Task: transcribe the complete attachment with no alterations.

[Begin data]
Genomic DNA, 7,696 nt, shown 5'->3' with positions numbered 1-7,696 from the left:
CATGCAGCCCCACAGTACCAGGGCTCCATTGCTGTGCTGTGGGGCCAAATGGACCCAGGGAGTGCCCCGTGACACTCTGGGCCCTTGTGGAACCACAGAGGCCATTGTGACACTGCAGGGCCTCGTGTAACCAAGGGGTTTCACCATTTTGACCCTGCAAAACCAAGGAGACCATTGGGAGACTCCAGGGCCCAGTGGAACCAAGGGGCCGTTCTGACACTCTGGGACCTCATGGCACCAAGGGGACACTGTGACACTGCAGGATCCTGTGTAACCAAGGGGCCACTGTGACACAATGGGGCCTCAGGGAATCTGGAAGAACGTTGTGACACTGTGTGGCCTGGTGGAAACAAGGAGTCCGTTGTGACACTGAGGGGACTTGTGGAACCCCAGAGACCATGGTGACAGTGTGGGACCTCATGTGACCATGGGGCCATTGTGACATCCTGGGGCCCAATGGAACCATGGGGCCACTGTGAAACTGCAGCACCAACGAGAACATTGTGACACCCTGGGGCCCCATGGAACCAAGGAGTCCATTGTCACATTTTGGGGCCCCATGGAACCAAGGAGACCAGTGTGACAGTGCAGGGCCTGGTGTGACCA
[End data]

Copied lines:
Genomic DNA, 7,696 nt, shown 5'->3' with positions numbered 1-7,696 from the left:
CATGCAGCCCCACAGTACCAGGGCTCCATTGCTGTGCTGTGGGGCCAAATGGACCCAGGGAGTGCCCCGTGACACTCTGGGCCCTTGTGGAACCACAGAGGCCATTGTGACACTGCAGGGCCTCGTGTAACCAAGGGGTTTCACCATTTTGACCCTGCAAAACCAAGGAGACCATTGGGAGACTCCAGGGCCCAGTGGAACCAAGGGGCCGTTCTGACACTCTGGGACCTCATGGCACCAAGGGGACACTGTGACACTGCAGGATCCTGTGTAACCAAGGGGCCACTGTGACACAATGGGGCCTCAGGGAATCTGGAAGAACGTTGTGACACTGTGTGGCCTGGTGGAAACAAGGAGTCCGTTGTGACACTGAGGGGACTTGTGGAACCCCAGAGACCATGGTGACAGTGTGGGACCTCATGTGACCATGGGGCCATTGTGACATCCTGGGGCCCAATGGAACCATGGGGCCACTGTGAAACTGCAGCACCAACGAGAACATTGTGACACCCTGGGGCCCCATGGAACCAAGGAGTCCATTGTCACATTTTGGGGCCCCATGGAACCAAGGAGACCAGTGTGACAGTGCAGGGCCTGGTGTGACCA